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Variance Analysis

What is a variance analysis?

The variance analysis is present in managerial accounting and it refers to the investigations of differences between actual and planned behavior.


Variance analysis typically involves the isolation of different causes for the variation in income and expenses over a given period from the budgeted standards.

Types of variances

These are the main types of variances in use:

  • Purchase price variance. It is the actual price paid for the materials used in production minus the standard cost, multiplied by the number of units used.
  • Labor rate variance. The actual price paid for the direct labor used in the production process, minus the standard cost, multiplied by the number of units used.
  • Variable overhead spending variance. Subtract the standard variable overhead cost per unit from the actual cost incurred and multiply the result by the total unit quantity of output.
  • Fixed overhead spending variance. The total amount of fixed overhead cost minus their standard cost for the period.
  • Selling price variance. The actual selling price, minus the standard price, multiplied by the number of units sold.
  • Material yield variance. The total standard quantity of materials that are supposed to be used is subtracted from the actual level of use and then multiplied by the standard cost per unit.
  • Labor efficiency variance. Subtract the standard quantity of labor used from the actual amount and multiply it by the standard labor rate per hour.
  • Variable overhead efficiency variance. Subtract the budgeted unit of activity on which the variable overhead is charged from the actual units of activity, multiplied by the standard variable overhead cost per unit.

Basis of calculation

A variance analysis highlights the causes of the variation in income and expenses during a period that is then compared to the budget.

In order to make variances important, the concept of a “flexed budget” is used when the variances are calculated. The flexed budget acts as a bridge between the original budget and the actual results.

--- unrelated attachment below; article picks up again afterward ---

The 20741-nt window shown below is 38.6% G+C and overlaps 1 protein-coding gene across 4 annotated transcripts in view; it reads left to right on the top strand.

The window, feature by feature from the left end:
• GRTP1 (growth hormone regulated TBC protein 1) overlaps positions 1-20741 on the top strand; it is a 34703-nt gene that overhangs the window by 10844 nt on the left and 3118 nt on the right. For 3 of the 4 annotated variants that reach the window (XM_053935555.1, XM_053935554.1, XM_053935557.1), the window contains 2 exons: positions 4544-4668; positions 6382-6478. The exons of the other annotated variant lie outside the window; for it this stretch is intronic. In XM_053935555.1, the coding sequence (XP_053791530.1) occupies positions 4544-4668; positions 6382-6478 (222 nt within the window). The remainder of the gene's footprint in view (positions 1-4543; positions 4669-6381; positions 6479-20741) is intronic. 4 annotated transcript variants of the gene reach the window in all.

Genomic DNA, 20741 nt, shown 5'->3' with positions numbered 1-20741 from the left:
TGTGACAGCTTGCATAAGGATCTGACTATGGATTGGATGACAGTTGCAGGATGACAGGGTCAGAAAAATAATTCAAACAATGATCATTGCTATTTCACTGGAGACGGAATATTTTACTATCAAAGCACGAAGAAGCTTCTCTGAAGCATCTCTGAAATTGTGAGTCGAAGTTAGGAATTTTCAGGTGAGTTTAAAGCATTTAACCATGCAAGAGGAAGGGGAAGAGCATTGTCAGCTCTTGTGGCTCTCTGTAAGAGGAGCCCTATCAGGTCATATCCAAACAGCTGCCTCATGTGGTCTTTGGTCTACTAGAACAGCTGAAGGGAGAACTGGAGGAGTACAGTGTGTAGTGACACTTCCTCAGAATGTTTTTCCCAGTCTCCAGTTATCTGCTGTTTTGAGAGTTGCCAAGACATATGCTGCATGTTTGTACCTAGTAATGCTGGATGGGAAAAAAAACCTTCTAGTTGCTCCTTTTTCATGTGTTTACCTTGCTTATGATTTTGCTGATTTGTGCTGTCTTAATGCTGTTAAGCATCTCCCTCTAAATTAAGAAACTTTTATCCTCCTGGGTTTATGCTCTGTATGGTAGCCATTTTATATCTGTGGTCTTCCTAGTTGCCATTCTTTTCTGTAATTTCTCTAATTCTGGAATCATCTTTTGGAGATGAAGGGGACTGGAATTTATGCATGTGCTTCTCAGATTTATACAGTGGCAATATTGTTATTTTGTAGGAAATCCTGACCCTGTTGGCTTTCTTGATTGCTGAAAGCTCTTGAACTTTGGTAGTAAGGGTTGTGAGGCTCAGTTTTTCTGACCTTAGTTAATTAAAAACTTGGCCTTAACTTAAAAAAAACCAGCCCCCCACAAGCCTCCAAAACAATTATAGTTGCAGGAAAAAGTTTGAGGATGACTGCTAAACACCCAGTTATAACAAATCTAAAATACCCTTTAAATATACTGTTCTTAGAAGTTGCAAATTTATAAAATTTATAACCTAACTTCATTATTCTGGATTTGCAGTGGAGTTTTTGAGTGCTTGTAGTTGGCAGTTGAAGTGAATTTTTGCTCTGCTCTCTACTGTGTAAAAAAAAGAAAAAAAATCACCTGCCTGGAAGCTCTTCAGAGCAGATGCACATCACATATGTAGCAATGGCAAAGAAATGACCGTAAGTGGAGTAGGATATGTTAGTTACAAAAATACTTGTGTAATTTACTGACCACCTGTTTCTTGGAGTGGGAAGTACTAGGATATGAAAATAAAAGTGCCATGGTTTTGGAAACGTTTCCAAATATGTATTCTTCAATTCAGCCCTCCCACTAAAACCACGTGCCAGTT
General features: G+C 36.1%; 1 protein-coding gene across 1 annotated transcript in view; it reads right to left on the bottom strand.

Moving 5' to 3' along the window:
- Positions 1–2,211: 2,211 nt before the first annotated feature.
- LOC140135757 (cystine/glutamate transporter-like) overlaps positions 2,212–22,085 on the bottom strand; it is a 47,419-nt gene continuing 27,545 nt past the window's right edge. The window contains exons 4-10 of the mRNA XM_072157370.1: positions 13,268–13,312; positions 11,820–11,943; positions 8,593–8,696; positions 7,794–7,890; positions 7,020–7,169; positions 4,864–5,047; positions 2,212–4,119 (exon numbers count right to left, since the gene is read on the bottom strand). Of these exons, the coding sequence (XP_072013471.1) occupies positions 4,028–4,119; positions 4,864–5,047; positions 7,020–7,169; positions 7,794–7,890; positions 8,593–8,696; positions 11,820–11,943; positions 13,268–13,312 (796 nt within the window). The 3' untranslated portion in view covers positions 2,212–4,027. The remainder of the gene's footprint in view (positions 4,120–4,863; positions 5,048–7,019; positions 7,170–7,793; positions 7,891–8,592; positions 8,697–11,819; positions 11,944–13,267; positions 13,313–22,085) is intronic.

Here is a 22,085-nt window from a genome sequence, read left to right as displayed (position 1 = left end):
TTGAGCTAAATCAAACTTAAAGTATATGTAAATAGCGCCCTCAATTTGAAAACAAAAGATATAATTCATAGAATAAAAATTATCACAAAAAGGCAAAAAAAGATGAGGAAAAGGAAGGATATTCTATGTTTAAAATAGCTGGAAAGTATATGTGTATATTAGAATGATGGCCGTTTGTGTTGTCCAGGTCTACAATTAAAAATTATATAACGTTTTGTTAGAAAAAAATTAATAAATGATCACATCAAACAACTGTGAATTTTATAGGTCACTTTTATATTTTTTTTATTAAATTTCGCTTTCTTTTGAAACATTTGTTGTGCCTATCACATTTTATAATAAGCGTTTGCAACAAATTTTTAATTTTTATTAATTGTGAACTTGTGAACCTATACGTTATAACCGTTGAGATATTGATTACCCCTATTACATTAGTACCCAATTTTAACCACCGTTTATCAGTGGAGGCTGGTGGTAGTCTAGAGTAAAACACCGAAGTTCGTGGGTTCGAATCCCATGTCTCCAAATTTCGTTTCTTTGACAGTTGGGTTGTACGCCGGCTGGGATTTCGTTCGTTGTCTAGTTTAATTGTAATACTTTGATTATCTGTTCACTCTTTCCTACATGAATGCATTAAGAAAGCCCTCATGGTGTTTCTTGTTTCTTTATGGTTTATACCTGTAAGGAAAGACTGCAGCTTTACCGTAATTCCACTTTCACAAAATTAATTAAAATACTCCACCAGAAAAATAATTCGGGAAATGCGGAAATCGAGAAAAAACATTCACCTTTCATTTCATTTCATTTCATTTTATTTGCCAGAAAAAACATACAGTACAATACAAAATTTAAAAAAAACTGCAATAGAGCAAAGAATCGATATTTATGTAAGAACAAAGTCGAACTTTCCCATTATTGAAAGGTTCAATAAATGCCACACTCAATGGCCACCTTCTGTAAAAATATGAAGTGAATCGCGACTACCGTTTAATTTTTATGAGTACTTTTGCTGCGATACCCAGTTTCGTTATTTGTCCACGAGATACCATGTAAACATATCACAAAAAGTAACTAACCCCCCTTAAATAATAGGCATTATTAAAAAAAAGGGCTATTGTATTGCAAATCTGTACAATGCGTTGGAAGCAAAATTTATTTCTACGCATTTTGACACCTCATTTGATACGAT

A flexed budget is prepared based on the actual income and expenditures of a business. Sales volume variance accounts for the difference between budgeted profit and the actual profit on the flexed budget. All the remaining variances are calculated as the difference between actual results and the flexed budget.

Functions and importance

The variance analysis is an important part of an organization’s information system.
Functions of the variance analysis include the following:

Planning, standards and benchmarks

Standards and budgetary targets have to be set in advance against which the organization’s performance can be compared against it, in order to calculate variances. This encourages forward thinking and a proactive approach towards setting performance benchmarks.

Control mechanism

A variance analysis facilitates “management by exception”. and deviations from standards are highlighted which affect the financial performance of an organization. If a variance analysis is not performed on a regular basis, these exceptions may go about undetected which can result in a delay in management action necessary in the situation.

Responsibility accounting

The variance analysis facilitates performance measurement and control at the level of responsibility centers.